Other than position and intensity, possibly the most striking quality of any sort of light that can be emitted in a concert context is its color. One of the questions that designers get asked, at least during those rare occasions that someone is actually wondering, is “How do you decide what color a song should be?” There are many different facets involved in the design of any particular scene – matching the energy of the lights to the energy level on stage, gobo selection, the angle we light the performers, et cetera. Today, however, color theory (or lack thereof) takes center stage. tl;dr: There are no rules: the design just has to feel right.
Girl In Blue, by the author.
Throughout the years, many people have ascribed various psychological and symbolic meanings to colors, out of shifting cultural whims and their own biases. These whims and biases were and are not always wrong per se, but on occasion might seem a bit dated or contrived. On a shelf in my office is a book by Max Keller, beautifully titled “Light Fantastic“. (Mine is missing its jacket, and the hardcover is bright yellow with “LIGHT” emblazoned in silver type on the front, which I like better. But I digress. It’s a great book, go buy it.) Here is what Max has to say about what meanings we supposedly see in various colors:
Purple: sovereignty, dignity, spirituality, calories.
Green: dampness, feminine, hope, contentment.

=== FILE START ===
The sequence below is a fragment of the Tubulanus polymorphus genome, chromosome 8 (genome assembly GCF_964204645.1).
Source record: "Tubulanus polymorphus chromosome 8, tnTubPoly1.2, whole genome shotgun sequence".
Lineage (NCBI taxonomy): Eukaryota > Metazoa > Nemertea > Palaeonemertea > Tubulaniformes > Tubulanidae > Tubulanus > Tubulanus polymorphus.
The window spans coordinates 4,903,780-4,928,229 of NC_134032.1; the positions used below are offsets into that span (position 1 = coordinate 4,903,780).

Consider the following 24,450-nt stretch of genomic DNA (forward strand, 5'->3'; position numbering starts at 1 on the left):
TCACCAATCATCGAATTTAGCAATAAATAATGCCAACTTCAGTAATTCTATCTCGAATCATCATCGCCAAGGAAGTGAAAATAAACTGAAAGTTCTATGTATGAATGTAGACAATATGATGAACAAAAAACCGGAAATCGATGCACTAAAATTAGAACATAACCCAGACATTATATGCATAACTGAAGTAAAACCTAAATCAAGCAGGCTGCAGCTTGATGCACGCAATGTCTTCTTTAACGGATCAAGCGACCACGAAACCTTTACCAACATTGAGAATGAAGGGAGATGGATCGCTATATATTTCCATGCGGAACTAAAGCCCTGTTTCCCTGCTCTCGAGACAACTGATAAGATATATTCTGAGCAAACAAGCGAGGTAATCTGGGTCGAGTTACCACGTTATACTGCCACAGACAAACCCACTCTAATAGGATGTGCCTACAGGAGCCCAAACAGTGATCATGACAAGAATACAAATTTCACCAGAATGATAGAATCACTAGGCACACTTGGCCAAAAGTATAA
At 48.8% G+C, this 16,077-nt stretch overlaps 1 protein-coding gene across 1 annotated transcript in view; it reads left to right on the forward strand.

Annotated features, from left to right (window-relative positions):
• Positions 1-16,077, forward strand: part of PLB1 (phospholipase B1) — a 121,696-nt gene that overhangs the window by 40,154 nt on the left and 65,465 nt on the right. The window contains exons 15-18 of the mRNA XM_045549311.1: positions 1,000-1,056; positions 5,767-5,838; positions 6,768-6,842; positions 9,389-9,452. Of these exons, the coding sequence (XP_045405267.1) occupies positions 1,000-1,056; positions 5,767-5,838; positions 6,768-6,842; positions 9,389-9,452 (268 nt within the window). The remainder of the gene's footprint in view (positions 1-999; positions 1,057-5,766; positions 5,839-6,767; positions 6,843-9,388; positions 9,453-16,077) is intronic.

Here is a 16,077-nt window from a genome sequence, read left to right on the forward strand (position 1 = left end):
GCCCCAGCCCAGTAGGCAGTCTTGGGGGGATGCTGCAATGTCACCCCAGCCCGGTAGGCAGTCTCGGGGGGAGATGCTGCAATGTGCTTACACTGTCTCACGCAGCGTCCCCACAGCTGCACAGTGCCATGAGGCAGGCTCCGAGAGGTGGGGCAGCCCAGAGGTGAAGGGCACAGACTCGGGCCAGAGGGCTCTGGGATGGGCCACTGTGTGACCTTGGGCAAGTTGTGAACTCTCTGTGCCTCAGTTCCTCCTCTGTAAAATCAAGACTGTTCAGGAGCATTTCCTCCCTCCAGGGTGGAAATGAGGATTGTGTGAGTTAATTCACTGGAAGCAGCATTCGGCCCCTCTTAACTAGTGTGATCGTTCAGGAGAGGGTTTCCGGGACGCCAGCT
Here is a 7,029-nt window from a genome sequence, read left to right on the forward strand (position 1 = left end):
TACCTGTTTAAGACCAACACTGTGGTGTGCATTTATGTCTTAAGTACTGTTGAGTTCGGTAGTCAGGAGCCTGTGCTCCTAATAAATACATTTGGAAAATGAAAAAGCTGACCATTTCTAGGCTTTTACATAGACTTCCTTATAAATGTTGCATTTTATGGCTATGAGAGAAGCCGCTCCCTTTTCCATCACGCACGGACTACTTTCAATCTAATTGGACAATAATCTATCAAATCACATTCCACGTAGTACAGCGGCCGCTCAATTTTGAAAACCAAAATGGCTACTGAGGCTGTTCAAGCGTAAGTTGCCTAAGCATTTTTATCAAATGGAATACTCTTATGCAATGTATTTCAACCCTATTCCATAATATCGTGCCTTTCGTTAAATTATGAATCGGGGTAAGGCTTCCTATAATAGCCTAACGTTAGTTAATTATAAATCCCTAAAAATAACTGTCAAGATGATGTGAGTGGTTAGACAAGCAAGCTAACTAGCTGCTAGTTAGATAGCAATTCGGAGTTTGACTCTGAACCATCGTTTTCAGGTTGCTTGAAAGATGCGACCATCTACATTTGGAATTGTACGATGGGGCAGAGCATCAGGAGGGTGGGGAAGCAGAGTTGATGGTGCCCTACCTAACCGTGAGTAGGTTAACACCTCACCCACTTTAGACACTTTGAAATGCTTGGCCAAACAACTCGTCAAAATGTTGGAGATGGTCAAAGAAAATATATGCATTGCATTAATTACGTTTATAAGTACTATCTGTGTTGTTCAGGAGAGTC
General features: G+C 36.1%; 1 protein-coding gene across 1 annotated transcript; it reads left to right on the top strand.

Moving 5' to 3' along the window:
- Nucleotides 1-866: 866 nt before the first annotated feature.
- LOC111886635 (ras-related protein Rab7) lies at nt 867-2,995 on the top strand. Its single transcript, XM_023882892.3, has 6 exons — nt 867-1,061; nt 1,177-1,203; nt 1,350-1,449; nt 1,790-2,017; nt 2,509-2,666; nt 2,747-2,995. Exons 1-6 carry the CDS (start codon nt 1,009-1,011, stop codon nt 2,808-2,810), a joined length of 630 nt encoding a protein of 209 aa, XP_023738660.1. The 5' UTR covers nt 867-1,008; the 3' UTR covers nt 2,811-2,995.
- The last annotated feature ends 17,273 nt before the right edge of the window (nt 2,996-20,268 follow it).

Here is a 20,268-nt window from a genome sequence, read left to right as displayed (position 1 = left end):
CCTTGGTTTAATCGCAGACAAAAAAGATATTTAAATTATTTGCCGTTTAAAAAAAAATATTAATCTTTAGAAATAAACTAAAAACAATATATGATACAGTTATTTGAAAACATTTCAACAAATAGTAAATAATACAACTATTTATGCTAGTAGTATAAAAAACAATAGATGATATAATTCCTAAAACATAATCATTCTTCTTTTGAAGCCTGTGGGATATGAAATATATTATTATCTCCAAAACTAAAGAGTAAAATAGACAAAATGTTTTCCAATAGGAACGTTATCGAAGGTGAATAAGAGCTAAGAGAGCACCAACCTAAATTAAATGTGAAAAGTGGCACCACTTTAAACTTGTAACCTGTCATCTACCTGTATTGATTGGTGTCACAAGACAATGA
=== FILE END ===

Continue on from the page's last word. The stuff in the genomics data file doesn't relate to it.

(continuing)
As a designer for (generally) concerts and other large-scale non-theatrical productions, these associations are likely to be less of a concert for the audiences I design for – but there is some truth to some of these perceptions, broadly speaking. Many times, red is a “high energy” color – but this isn’t always the case. Many people associate blue with calmness, seriousness, and serenity. However, in the right circumstance, blue can be used to project a feeling of raw energy.
All this to say the choice of color for a song or production or scene depends on the mood I want to evoke but is interdependent on the other qualities the light may have – even or textured, thin or large, moving or static, and so forth. Tweaking all other variables, we could probably make bright yellow work for a moody, quiet song about the ocean. There are some basic guidelines, however – as Butch Allen, who designed Creed’s “Full Circle” tour put it, “[…] when people are screaming about blood and hellfire, pink is a bad choice.” And I have a few persistent design ideas that I go to when going about making a look for a production or song.
Bleed Red, by Ronnie Dunn
I find myself reaching for green often for high energy “crunchy” guitar songs that are heavy on the overdriven tube amplifier sound, it’s a great color that works well with yellow and / or cool white in songs like that. Reddish warm white with green looks very odd – in fact, red with green really only works for Christmas designs, unless the colors are subtle. Shift the red a little toward the blue end, and you have a green / magenta combination that looks very modern and energetic. Many designers reach for blue on the quiet ballads, and it’s hard to disagree with this choice, but its hardly the only one out there. A deep crimson red can also work well for ballads, depending on the thematic content of the song.
Ultimately, lighting a scene is unlikely to be informed by any but the most basic precepts of traditional color theory as practiced in a theater or graphic design. All performances – and types of performances – are different and require different thought processes, and the variables are too many to try an shoehorn a particular color paradigm onto – though knowing the basics is an invaluable tool to have in one’s proverbial toolkit. I find myself using processes and ideas from other worlds quite often, and I hope and believe my designs are the better for it.